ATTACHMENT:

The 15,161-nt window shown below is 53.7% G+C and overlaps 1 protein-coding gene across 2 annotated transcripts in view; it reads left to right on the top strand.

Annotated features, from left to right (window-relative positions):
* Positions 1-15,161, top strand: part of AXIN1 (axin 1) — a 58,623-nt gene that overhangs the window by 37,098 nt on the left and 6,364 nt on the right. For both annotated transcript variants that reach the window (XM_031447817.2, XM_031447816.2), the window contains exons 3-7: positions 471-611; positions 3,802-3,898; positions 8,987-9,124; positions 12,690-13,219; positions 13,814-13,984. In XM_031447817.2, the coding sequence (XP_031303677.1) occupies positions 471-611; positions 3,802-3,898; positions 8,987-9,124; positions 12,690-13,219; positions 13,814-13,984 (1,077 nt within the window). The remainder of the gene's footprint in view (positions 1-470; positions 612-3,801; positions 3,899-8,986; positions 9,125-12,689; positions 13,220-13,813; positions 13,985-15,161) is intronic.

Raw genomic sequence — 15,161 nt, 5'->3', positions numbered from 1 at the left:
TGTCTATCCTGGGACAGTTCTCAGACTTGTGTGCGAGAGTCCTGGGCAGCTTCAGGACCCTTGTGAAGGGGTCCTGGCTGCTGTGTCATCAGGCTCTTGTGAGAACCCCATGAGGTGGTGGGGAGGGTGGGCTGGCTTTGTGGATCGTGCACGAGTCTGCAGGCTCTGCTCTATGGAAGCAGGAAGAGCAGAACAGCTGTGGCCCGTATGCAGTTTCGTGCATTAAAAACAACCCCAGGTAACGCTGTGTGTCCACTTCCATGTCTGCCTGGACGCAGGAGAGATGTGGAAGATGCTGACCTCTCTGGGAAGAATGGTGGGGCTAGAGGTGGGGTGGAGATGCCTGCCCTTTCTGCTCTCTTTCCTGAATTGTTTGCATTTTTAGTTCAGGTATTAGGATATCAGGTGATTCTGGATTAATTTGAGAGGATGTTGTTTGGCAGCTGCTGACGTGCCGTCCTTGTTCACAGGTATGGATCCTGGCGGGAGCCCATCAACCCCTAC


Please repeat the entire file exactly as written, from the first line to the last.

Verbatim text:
The 15,161-nt window shown below is 53.7% G+C and overlaps 1 protein-coding gene across 2 annotated transcripts in view; it reads left to right on the top strand.

Annotated features, from left to right (window-relative positions):
* Positions 1-15,161, top strand: part of AXIN1 (axin 1) — a 58,623-nt gene that overhangs the window by 37,098 nt on the left and 6,364 nt on the right. For both annotated transcript variants that reach the window (XM_031447817.2, XM_031447816.2), the window contains exons 3-7: positions 471-611; positions 3,802-3,898; positions 8,987-9,124; positions 12,690-13,219; positions 13,814-13,984. In XM_031447817.2, the coding sequence (XP_031303677.1) occupies positions 471-611; positions 3,802-3,898; positions 8,987-9,124; positions 12,690-13,219; positions 13,814-13,984 (1,077 nt within the window). The remainder of the gene's footprint in view (positions 1-470; positions 612-3,801; positions 3,899-8,986; positions 9,125-12,689; positions 13,220-13,813; positions 13,985-15,161) is intronic.

Raw genomic sequence — 15,161 nt, 5'->3', positions numbered from 1 at the left:
TGTCTATCCTGGGACAGTTCTCAGACTTGTGTGCGAGAGTCCTGGGCAGCTTCAGGACCCTTGTGAAGGGGTCCTGGCTGCTGTGTCATCAGGCTCTTGTGAGAACCCCATGAGGTGGTGGGGAGGGTGGGCTGGCTTTGTGGATCGTGCACGAGTCTGCAGGCTCTGCTCTATGGAAGCAGGAAGAGCAGAACAGCTGTGGCCCGTATGCAGTTTCGTGCATTAAAAACAACCCCAGGTAACGCTGTGTGTCCACTTCCATGTCTGCCTGGACGCAGGAGAGATGTGGAAGATGCTGACCTCTCTGGGAAGAATGGTGGGGCTAGAGGTGGGGTGGAGATGCCTGCCCTTTCTGCTCTCTTTCCTGAATTGTTTGCATTTTTAGTTCAGGTATTAGGATATCAGGTGATTCTGGATTAATTTGAGAGGATGTTGTTTGGCAGCTGCTGACGTGCCGTCCTTGTTCACAGGTATGGATCCTGGCGGGAGCCCATCAACCCCTAC